Ich Am From Irelande

Ich Am From Irelande

Ich am of Ireland
And of the holy londe
Of Ireland.
Gode sire, preye ich thee,
For of saynte charite
Come and dance with me
In Ireland.

This Middle English lyric is by one of my very favorite poets, Anonymous. She's quite prolific, and exceedingly long-lived. "Ich am of Ireland," or "I am of Ireland" is from c. 1400, and is preserved in a single manuscript, Bodleian Library MS Rawlinson D.913.

Here's the same thing in Modern English:

I am of Ireland
And of the holy land
Of Ireland.
Good sir, I pray you,
For holy charity
Come and dance with me
In Ireland.

Line 5, "For of saynte charite" or "for the sake of holy charity" doesn't mean what it looks like. Charity, or the Latin version you might be more familiar with, caritas, had a different meaning in the tenth through seventeenth centuries than it has today. In Middle English, charity doesn't mean giving to others, rather, it means love; here, it means Christian love. This lyric is on of several rather hastily scrawled on a fragment of parchment. It's probably a carol, a ring-dance, where one dancer invites another to join him or her in the center of the ring, or "Ireland." It is quite possible that this carol, or a version of it, is vert old indeed, predating Christianity in Britain or Ireland.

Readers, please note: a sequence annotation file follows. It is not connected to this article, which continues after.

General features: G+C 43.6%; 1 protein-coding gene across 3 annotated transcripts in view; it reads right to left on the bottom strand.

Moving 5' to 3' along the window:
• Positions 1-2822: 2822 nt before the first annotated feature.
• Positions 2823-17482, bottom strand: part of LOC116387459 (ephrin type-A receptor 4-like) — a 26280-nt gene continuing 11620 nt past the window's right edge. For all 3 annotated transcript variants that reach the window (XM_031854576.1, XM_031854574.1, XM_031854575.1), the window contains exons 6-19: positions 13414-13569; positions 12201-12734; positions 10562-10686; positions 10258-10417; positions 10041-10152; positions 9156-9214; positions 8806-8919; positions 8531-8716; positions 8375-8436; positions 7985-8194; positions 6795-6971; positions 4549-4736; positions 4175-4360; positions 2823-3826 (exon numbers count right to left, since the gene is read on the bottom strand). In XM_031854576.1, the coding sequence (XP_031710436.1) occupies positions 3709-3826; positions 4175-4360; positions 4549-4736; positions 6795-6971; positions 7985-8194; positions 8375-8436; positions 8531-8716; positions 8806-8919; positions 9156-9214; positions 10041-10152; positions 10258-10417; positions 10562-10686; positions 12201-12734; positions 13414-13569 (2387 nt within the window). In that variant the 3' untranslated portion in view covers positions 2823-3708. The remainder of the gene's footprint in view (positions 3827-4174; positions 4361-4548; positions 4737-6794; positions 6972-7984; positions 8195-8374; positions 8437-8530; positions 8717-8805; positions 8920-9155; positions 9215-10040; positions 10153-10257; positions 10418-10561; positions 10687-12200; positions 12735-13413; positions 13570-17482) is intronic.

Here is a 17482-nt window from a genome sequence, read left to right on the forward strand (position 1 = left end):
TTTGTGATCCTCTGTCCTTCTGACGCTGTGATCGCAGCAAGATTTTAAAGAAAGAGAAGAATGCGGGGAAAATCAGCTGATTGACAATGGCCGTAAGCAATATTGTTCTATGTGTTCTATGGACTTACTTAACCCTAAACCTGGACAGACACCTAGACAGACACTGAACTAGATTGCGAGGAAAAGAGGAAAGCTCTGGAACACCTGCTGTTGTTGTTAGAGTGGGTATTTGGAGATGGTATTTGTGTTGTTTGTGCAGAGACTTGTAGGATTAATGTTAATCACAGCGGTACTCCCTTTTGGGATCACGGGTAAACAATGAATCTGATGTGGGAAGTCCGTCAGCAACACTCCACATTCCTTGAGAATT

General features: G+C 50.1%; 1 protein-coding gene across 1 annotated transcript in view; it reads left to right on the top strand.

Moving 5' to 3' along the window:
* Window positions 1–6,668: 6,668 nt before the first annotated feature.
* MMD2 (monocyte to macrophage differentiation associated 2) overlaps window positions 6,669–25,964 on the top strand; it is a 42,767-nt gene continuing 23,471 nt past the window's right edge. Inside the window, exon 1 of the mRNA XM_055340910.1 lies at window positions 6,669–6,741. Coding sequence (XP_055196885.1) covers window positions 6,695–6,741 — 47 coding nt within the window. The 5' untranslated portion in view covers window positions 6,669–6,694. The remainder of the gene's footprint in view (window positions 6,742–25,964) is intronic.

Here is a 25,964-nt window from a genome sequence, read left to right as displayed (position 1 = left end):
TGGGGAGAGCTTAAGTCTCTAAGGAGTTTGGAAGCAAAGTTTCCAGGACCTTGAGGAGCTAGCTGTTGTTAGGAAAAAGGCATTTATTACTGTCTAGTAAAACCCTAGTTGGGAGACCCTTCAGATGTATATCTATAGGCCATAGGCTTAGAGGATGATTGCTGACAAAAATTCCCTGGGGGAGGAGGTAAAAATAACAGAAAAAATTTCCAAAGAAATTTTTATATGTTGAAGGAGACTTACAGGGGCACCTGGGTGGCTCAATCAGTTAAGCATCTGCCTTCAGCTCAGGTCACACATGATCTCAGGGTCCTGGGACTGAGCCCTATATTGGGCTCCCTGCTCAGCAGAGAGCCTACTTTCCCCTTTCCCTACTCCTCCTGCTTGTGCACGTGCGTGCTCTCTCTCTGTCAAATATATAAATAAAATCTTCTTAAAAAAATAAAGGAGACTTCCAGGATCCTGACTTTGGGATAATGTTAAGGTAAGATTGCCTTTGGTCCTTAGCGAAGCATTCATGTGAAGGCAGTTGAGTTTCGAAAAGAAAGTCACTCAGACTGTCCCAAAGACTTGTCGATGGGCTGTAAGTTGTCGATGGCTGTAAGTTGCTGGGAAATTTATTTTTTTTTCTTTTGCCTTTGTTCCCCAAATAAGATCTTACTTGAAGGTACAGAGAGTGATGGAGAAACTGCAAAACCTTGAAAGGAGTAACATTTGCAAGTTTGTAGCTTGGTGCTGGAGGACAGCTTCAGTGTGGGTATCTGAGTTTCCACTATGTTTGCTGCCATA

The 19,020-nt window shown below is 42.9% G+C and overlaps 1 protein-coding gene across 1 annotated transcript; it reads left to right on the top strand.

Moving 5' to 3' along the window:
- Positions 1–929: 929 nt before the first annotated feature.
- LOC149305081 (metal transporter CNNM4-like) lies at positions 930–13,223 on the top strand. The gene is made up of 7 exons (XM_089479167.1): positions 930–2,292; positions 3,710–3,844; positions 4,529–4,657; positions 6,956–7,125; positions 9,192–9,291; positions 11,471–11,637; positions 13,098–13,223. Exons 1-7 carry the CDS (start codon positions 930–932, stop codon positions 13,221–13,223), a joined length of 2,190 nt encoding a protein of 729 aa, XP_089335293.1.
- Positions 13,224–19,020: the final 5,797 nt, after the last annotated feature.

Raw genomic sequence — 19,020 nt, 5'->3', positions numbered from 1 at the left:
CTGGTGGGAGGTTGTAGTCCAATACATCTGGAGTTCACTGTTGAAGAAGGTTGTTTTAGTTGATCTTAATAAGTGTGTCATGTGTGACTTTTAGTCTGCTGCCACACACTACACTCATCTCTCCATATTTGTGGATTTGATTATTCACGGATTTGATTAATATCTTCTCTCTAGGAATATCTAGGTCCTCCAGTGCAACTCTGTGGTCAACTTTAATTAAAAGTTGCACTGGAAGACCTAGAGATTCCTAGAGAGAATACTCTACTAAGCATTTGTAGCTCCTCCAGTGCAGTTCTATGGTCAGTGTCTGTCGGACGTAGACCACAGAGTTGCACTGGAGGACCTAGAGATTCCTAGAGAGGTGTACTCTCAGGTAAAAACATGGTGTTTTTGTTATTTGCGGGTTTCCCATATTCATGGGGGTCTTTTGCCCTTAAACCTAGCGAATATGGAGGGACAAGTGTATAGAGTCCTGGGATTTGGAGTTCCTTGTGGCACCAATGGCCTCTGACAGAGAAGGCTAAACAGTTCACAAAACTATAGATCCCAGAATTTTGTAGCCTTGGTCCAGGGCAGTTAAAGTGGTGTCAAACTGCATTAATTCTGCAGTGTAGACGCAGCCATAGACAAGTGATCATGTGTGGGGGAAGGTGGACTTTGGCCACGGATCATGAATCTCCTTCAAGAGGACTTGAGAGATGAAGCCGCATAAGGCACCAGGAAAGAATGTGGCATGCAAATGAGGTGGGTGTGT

This is one of those early poems that's dear to my heart; there's an almost infectious joy in the invitation to "Come and dance." Yeats adopted the poem for his poem"XX - I Am of Ireland" in the his collection of poems Words for Music Perhaps, first published in 1933